MN Health Department investigates foodborne illness outbreak at Girvan Grille

Categories: News
Girvan_Grille.jpg
Google Maps street view of the Edinburgh USA Golf Course clubhouse containing Girvan Grille
In 2010, this paper bestowed the title of Best Wings on Girvan Grille, praising the "woodsy, then slightly fruity" and ultimately "blazing" flavor of its ghost pepper sauce. The restaurant has earned another sweat-inducing distinction -- this time as the likely source of a foodborne illness outbreak.

The Minnesota Department of Health is still assessing the damage but says at least 77 people, including members of the Totino Grace High School football team who attended a banquet on December 8, were sickened. The complaints followed meals that were served between December 6 and 10. The symptoms: vomiting and diarrhea.

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The restaurant -- which is located inside the clubhouse of the Edinburgh USA Golf Course in Brooklyn Park -- did not return our messages but is said to be cooperating with authorities. The state health department has put the blame on at least one sick employee who failed to thoroughly wash his hands. It's unclear which dishes were contaminated.

Minnesota ranks among the best places in the country for reporting and investigating foodborne illnesses. The number of outbreaks on record compared to the number of restaurants and meals served is remarkably low. In 2005, there were only 41 confirmed cases involving two or more people.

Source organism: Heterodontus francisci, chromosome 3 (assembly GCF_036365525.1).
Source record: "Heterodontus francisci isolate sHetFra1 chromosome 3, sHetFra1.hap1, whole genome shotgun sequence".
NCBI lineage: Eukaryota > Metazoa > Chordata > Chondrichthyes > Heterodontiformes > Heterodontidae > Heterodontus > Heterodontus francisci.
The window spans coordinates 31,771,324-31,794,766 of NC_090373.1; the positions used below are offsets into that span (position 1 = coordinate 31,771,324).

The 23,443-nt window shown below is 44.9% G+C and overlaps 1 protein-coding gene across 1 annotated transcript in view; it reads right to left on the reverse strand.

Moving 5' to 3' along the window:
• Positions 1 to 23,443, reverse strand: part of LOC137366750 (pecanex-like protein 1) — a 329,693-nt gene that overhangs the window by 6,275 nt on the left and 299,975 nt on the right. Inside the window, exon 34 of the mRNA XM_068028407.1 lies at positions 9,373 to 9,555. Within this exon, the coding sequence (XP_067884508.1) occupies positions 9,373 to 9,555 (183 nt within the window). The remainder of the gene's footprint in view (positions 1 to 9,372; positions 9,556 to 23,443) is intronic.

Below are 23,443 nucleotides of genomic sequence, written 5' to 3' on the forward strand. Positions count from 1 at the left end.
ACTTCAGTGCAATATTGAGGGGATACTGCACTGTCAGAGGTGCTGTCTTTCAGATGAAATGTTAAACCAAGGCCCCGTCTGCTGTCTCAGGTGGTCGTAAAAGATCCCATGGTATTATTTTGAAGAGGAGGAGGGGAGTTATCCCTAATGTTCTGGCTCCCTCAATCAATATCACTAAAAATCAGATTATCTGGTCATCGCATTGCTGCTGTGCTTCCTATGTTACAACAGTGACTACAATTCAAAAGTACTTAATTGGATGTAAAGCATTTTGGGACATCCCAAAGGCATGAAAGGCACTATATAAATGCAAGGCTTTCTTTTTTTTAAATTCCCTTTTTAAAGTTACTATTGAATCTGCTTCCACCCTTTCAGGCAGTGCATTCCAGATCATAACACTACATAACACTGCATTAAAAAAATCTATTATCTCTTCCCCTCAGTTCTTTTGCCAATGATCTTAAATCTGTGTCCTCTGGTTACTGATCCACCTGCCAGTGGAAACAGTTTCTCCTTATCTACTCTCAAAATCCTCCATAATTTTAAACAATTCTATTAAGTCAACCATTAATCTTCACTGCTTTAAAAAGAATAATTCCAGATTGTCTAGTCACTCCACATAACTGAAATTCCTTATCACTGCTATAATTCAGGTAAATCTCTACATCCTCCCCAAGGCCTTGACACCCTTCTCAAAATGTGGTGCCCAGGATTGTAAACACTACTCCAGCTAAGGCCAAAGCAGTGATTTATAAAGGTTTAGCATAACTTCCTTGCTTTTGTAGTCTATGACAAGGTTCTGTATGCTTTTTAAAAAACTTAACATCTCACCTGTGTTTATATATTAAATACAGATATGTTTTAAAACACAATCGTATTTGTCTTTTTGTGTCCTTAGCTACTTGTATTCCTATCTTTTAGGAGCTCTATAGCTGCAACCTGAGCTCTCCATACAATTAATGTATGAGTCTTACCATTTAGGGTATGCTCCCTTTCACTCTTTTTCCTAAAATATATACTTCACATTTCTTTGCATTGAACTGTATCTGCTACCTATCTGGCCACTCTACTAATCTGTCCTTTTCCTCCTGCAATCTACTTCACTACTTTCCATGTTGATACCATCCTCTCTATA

"It's pretty small when you think about it," said Doug Schultz, a spokesman for the MN Department of Health. "Having said that, we also know that the number of outbreaks reported to us is the tip of the iceberg. A lot of people get sick, go to the doctor and just get over it without reporting it."

For proof he pointed to Centers for Disease Control and Prevention estimates that one out of six people will fall ill from foodborne pathogens every year. (Not all of those incidents, of course, stem from restaurants; FoodNet was set up to monitor trends.)

The news of an outbreak in Brooklyn Park came on the heels of national studies suggesting that the carelessness of many restaurants workers and their employers puts the public at risk.

-- Follow Jesse Marx on Twitter @marxjesse or send tips to jmarx@citypages.com

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